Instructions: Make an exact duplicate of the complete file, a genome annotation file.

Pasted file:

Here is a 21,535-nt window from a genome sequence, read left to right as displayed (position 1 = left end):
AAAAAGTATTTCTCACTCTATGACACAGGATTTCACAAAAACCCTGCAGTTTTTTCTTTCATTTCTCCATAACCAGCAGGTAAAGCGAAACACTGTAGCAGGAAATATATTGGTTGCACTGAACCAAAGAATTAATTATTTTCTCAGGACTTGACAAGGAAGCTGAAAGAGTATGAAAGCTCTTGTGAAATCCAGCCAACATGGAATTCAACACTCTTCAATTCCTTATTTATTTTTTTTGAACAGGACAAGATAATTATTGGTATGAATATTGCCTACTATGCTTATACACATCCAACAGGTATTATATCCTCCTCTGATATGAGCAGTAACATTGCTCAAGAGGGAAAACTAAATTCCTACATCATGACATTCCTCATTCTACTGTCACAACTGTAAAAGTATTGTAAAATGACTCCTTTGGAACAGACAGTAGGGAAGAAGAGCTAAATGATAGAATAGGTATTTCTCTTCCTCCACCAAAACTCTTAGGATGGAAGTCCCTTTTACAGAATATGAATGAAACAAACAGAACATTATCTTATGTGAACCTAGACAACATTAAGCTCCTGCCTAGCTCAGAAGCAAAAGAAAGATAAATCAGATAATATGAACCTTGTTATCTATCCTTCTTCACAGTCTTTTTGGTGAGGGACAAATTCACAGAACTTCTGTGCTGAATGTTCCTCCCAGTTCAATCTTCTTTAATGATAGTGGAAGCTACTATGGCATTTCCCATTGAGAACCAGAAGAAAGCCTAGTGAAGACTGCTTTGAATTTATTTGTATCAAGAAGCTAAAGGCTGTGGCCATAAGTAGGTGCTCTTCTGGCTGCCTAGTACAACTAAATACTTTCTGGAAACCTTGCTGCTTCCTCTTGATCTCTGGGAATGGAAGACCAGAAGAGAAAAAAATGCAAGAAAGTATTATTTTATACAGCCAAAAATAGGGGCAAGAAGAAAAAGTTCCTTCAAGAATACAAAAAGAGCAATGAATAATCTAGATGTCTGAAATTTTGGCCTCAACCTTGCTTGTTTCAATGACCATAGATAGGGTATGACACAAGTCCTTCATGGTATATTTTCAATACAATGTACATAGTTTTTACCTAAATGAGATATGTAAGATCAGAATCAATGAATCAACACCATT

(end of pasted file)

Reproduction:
Here is a 21,535-nt window from a genome sequence, read left to right as displayed (position 1 = left end):
AAAAAGTATTTCTCACTCTATGACACAGGATTTCACAAAAACCCTGCAGTTTTTTCTTTCATTTCTCCATAACCAGCAGGTAAAGCGAAACACTGTAGCAGGAAATATATTGGTTGCACTGAACCAAAGAATTAATTATTTTCTCAGGACTTGACAAGGAAGCTGAAAGAGTATGAAAGCTCTTGTGAAATCCAGCCAACATGGAATTCAACACTCTTCAATTCCTTATTTATTTTTTTTGAACAGGACAAGATAATTATTGGTATGAATATTGCCTACTATGCTTATACACATCCAACAGGTATTATATCCTCCTCTGATATGAGCAGTAACATTGCTCAAGAGGGAAAACTAAATTCCTACATCATGACATTCCTCATTCTACTGTCACAACTGTAAAAGTATTGTAAAATGACTCCTTTGGAACAGACAGTAGGGAAGAAGAGCTAAATGATAGAATAGGTATTTCTCTTCCTCCACCAAAACTCTTAGGATGGAAGTCCCTTTTACAGAATATGAATGAAACAAACAGAACATTATCTTATGTGAACCTAGACAACATTAAGCTCCTGCCTAGCTCAGAAGCAAAAGAAAGATAAATCAGATAATATGAACCTTGTTATCTATCCTTCTTCACAGTCTTTTTGGTGAGGGACAAATTCACAGAACTTCTGTGCTGAATGTTCCTCCCAGTTCAATCTTCTTTAATGATAGTGGAAGCTACTATGGCATTTCCCATTGAGAACCAGAAGAAAGCCTAGTGAAGACTGCTTTGAATTTATTTGTATCAAGAAGCTAAAGGCTGTGGCCATAAGTAGGTGCTCTTCTGGCTGCCTAGTACAACTAAATACTTTCTGGAAACCTTGCTGCTTCCTCTTGATCTCTGGGAATGGAAGACCAGAAGAGAAAAAAATGCAAGAAAGTATTATTTTATACAGCCAAAAATAGGGGCAAGAAGAAAAAGTTCCTTCAAGAATACAAAAAGAGCAATGAATAATCTAGATGTCTGAAATTTTGGCCTCAACCTTGCTTGTTTCAATGACCATAGATAGGGTATGACACAAGTCCTTCATGGTATATTTTCAATACAATGTACATAGTTTTTACCTAAATGAGATATGTAAGATCAGAATCAATGAATCAACACCATT